The 2017 Roger and Chaz Ebert Foundation Fellowship, which includes a cash grant of $10,000, was awarded to Project Involve Fellow, Jomo Fray. This annual award is given to a filmmaker currently participating in a Film Independent Artist Development program with the mission of diversity in mind. Film Independent also awarded the inaugural Turner Fellowship, which includes a $10,000 cash grant, to Project Involve Fellow Kady Kamakate. This generous three-year commitment from Turner Broadcasting, Project Involve Lead Sponsor, will enable Film Independent to provide an even deeper level of support to talented filmmakers from under-represented communities.

The following is a complete list of the winners:

Best Feature:
Moonlight (A24)
Producers: Dede Gardner, Jeremy Kleiner, Adele Romanski

Best Director:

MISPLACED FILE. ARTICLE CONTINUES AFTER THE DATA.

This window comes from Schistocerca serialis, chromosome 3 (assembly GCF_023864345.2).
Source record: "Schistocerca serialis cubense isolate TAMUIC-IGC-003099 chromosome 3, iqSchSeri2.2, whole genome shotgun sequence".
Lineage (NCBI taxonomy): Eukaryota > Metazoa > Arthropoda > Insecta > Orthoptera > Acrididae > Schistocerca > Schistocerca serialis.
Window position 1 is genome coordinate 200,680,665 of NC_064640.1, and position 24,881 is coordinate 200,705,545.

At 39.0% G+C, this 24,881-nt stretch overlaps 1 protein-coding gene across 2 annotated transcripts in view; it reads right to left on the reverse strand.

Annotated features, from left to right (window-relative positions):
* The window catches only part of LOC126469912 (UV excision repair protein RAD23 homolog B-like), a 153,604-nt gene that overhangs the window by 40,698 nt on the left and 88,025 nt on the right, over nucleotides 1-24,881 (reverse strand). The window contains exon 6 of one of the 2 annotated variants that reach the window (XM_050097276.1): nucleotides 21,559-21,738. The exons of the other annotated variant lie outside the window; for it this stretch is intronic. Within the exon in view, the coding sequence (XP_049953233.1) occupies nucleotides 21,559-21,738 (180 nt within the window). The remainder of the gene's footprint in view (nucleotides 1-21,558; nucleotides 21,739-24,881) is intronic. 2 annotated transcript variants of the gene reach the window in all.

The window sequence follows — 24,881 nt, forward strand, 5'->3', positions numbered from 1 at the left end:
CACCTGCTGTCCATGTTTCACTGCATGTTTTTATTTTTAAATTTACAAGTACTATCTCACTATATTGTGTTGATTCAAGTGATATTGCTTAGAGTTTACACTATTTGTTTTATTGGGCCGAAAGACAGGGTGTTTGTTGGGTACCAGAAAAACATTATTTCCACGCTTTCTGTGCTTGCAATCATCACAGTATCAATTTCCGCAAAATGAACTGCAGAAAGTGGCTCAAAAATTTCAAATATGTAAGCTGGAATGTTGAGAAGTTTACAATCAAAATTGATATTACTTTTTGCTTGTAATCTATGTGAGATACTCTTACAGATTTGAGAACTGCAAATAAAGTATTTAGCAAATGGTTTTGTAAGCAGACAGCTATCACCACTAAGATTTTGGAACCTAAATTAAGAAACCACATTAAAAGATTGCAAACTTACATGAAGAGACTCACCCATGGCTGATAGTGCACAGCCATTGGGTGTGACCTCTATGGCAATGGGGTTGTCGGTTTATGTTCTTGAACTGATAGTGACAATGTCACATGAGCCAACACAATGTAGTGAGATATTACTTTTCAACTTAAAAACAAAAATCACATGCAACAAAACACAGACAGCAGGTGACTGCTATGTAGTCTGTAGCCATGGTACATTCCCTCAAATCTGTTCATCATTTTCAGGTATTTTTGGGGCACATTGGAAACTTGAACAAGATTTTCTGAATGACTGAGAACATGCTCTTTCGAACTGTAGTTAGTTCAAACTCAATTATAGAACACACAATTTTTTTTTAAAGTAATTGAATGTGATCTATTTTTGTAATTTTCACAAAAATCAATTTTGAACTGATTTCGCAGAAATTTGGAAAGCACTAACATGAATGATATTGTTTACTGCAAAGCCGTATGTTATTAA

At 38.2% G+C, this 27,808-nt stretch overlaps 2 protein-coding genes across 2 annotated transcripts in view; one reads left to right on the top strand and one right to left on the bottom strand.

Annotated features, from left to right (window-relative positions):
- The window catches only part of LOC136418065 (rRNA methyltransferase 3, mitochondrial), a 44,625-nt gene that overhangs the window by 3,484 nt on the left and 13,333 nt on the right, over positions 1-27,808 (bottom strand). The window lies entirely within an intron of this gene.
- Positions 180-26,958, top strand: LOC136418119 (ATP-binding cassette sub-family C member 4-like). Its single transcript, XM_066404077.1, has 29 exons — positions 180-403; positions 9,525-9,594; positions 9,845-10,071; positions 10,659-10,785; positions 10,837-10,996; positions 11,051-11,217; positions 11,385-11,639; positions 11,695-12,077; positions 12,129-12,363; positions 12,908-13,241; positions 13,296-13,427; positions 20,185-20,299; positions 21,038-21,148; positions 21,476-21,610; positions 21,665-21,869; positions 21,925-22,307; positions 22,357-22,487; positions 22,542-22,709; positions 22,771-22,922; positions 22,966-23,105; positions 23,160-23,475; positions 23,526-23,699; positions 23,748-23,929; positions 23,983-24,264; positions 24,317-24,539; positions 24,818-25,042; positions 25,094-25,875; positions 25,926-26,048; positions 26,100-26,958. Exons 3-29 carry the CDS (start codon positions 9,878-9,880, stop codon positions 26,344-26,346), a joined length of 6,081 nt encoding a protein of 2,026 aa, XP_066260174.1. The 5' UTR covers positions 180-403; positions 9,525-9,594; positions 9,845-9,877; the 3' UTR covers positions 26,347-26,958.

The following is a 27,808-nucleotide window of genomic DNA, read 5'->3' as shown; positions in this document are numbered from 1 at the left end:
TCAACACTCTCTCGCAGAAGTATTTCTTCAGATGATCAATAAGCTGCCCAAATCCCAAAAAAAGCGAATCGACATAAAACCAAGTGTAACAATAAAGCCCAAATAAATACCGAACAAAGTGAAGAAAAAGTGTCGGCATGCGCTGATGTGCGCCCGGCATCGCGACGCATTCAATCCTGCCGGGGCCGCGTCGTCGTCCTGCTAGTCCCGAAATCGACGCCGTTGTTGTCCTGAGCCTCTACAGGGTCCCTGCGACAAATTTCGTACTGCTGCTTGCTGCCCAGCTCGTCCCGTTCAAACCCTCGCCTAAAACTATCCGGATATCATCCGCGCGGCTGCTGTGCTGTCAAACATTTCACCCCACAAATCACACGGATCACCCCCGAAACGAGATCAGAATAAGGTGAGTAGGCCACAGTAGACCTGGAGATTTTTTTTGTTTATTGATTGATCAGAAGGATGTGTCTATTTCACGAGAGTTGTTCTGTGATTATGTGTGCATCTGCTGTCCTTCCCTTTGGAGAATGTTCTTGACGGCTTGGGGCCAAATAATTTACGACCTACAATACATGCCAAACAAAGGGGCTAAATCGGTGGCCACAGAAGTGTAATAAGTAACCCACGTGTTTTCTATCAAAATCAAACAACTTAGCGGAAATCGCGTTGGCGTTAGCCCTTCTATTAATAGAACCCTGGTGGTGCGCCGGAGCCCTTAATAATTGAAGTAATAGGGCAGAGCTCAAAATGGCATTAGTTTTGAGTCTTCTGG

Barry Jenkins, Moonlight (A24)

Best Screenplay:
Barry Jenkins, Tarell Alvin McCraney (Story By), Moonlight (A24)

Best First Feature:
The Witch (A24)
Director: Robert Eggers
Producers: Daniel Bekerman, Jay Van Hoy, Lars Knudsen, Jodi Redmond, Rodrigo Teixeira

Best First Screenplay:
Robert Eggers, The Witch (A24)

John Cassavetes Award (For best feature made under $500,000):
Spa Night (Strand Releasing)
Writer/Director: Andrew Ahn
Producers: David Ariniello, Giulia Caruso, Ki Jin Kim, Kelly Thomas

Best Supporting Female:
Molly Shannon, Other People (Vertical Entertainment)

Best Supporting Male:
Ben Foster, Hell or High Water (CBS Films/Lionsgate)

Best Female Lead:
Isabelle Huppert, Elle (Sony Pictures Classics)

Best Male Lead:
Casey Affleck, Manchester by the Sea (Amazon Studios)

Robert Altman Award:
Moonlight (A24)
Director: Barry Jenkins
Casting Director: Yesi Ramirez
Ensemble Cast: Mahershala Ali, Patrick Decile, Naomie Harris, Alex Hibbert, André Holland, Jharrel Jerome, Janelle Monáe, Jaden Piner, Trevante Rhodes, Ashton Sanders

Best Cinematography:
James Laxton, Moonlight (A24)

Best Editing:
Joi McMillon, Nat Sanders, Moonlight (A24)

Best International Film:
Toni Erdmann (Germany and Romania– Sony Pictures Classics)
Director: Maren Ade

Best Documentary:
O.J.: Made in America (ESPN Films)
Director/Producer: Ezra Edelman
Producers: Deirdre Fenton, Libby Geist, Nina Krstic, Erin Leyden, Tamara Rosenberg, Connor Schell, Caroline Waterlow